The princelings are the children of earlier PRC leaders who have now risen to prominence in the Party, State, and especially the PLA. Most were born in relatively privileged circumstances and come from the prosperous coastal provinces and major cities. This environment caused many to become interested in economic development and business. (In fact, most children of CCP leaders enter into business rather than follow their parents into politics.) Members of the so-called “Shanghai group” are the allies of former leader Jiang Zemin. They generally represent the views of coastal business interest.
These two “elitists” factions are often at odds with Hu Jintao’s Communist Youth League (CYL) faction and the “populist” coalition that hails from the rural and economically underdeveloped interior and is concerned with the implications of uneven development and the growing income gap.
The princelings are expected to be the main rivals of the ruling CYL faction in the coming years, especially with Xi’s ascension to the top leadership position.
Despite the factional rivalry, most members of the new fifth-generation of CCP leaders are technocratic pragmatists rather than ideologues who will likely not make major breaks in China’s foreign policy. Like most Chinese politicians, they place stability and continued Party rule above all other concerns.
The main changes in PRC policy will likely lie in the realm of domestic policy, with increased emphasis on economic liberalization, GDP growth, and the development of east coast business interests, in contrast with the Hu-Wen administration’s focus on improving social welfare and promoting development of China’s rural interior.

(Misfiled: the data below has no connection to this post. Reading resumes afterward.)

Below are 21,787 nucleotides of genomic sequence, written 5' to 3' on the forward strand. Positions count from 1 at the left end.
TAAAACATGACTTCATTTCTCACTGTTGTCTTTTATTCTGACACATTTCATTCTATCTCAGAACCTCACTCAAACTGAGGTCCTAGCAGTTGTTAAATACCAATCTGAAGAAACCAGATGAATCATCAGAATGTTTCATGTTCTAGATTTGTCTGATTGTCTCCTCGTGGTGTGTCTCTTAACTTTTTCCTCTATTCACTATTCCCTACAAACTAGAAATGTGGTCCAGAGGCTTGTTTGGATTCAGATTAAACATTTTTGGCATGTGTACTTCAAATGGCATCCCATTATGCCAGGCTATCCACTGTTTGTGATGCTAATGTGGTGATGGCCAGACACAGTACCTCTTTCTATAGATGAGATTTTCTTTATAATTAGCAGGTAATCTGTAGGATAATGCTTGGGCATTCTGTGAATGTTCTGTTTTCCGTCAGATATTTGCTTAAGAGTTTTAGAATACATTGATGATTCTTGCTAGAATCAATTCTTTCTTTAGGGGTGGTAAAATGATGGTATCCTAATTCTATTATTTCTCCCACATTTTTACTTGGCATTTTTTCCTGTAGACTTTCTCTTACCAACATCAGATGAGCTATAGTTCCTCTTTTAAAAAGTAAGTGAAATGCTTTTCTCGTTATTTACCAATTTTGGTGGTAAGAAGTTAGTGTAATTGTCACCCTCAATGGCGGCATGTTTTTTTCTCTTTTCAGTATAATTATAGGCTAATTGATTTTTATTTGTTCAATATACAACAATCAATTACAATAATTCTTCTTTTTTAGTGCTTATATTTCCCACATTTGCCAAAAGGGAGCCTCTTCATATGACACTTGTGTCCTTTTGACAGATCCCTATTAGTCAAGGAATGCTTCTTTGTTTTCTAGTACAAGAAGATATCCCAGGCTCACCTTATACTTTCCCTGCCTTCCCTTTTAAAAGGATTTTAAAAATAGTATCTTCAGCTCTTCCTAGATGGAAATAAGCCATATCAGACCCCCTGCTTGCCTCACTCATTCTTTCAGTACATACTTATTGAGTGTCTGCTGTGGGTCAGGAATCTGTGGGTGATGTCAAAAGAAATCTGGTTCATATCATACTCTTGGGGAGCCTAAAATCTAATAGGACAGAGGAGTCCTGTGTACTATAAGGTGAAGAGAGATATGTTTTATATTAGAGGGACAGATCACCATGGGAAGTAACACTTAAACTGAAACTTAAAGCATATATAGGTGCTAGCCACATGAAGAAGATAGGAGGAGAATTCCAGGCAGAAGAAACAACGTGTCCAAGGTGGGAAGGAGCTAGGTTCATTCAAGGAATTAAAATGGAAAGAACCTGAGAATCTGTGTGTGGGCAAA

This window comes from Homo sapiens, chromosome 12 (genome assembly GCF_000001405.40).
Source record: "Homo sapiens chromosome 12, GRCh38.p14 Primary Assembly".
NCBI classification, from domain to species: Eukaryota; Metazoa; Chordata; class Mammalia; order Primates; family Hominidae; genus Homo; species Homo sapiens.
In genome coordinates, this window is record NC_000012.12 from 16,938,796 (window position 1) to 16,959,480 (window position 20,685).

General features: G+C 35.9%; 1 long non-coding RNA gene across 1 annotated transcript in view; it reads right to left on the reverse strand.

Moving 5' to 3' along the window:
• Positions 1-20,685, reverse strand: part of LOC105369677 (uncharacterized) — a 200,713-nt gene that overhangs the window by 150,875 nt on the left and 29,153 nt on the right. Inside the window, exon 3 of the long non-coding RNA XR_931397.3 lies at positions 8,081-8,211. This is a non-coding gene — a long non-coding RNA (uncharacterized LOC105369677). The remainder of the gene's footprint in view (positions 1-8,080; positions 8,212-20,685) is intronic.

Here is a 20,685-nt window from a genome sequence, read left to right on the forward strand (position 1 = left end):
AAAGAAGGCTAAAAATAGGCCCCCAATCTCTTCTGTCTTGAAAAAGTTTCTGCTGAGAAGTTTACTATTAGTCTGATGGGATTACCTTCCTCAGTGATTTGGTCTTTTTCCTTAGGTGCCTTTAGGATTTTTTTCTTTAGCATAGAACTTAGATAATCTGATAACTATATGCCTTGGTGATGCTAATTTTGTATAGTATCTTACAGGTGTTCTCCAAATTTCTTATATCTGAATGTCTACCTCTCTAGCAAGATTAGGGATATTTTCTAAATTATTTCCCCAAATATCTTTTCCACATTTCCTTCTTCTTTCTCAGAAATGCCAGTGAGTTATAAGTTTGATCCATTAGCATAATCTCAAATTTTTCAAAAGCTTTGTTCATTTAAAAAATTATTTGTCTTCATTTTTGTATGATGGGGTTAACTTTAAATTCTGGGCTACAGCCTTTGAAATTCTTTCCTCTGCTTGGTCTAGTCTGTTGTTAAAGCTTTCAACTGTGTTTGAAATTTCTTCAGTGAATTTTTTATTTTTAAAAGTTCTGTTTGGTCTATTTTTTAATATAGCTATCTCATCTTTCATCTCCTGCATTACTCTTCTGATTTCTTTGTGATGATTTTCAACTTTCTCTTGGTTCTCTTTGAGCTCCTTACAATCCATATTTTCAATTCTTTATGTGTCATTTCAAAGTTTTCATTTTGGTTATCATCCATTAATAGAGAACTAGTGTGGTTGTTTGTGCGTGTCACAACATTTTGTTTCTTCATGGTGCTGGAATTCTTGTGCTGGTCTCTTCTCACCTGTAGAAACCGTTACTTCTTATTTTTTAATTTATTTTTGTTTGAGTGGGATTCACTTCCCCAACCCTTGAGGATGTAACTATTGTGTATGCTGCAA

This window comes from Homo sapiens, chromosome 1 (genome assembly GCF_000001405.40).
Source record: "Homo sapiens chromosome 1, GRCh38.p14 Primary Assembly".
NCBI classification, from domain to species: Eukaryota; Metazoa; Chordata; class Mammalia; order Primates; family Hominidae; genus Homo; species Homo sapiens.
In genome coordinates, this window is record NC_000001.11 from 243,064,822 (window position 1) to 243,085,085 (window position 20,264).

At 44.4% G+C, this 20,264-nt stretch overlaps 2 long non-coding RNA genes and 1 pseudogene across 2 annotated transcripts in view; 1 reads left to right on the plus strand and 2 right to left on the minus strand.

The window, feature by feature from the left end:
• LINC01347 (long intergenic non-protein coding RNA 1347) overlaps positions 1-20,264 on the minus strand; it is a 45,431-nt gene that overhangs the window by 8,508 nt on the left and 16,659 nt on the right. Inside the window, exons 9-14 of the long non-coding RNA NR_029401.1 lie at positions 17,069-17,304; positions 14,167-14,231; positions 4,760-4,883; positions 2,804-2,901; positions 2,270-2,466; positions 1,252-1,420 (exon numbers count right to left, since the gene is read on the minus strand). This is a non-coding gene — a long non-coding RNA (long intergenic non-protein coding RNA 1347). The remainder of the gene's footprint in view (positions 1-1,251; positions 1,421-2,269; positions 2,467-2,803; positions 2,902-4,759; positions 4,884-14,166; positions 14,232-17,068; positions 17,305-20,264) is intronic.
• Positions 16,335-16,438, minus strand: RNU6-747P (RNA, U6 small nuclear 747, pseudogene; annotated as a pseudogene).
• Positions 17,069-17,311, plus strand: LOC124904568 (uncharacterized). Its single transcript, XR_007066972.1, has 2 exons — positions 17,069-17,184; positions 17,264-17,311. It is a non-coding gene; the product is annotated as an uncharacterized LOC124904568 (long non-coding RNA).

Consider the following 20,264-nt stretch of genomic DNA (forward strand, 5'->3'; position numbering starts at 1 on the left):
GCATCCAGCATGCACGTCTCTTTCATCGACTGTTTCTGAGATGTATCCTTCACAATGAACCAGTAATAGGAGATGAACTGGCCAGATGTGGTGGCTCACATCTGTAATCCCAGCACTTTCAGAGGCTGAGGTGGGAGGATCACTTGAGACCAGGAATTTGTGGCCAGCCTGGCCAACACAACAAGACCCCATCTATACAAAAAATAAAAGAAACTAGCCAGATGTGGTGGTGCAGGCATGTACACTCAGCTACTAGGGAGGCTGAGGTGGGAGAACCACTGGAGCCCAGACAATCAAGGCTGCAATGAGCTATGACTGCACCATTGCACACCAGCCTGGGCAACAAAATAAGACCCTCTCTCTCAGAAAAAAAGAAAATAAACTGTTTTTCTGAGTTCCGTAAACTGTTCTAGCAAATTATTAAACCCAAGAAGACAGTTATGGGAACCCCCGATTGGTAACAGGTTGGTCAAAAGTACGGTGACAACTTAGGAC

Xi has also emphasized the fight against corruption, which he said could destroy the Party.
Since then, the PLA has been instructed to reduce the lavishness of its dinners and other entertainment.
The next step may be to reign in local Party bosses, who rule without major local checks and balances. The Chinese economy, with its unique brand of market state capitalism, also needs much attention due to the high costs of food and housing; the property bubble may burst soon given the large number of empty leases.
Xi Jinping is China’s new President, CCP General Secretary, and Chairman of the Central Military Commission. He is known as a “princeling” due to his being the son of Xi Zhongxun, a former CCP Politburo member, PRC vice premier, and economic reformer. Xi Jinping is also a protégé of former PRC President Jiang Zemin and Vice President Zeng Qinghong. Despite his prominence, Xi’s public record is that of a hard worker, competent administrator, and elite consensus builder, without any strong substantive commitments or writings, which made a safe choice for China’s next leader. He successfully managed a series of government posts of increasing responsibility as well as several recent large-scale events, including the Beijing Olympics. He has also cultivated a large network of influential contacts throughout China. Like other PRC leaders, he has endorsed further economic but not political reform. His main conceptual theme has been to raise ideological and moral purity of party leaders to counter corruption and any erosion of Party discipline. The PRC media has strived to dispel the negative impression of Xi’s being a “princling” –that he rose to power through various elite connections due to birth rather than merit–by highlighting his personal hardships and talents.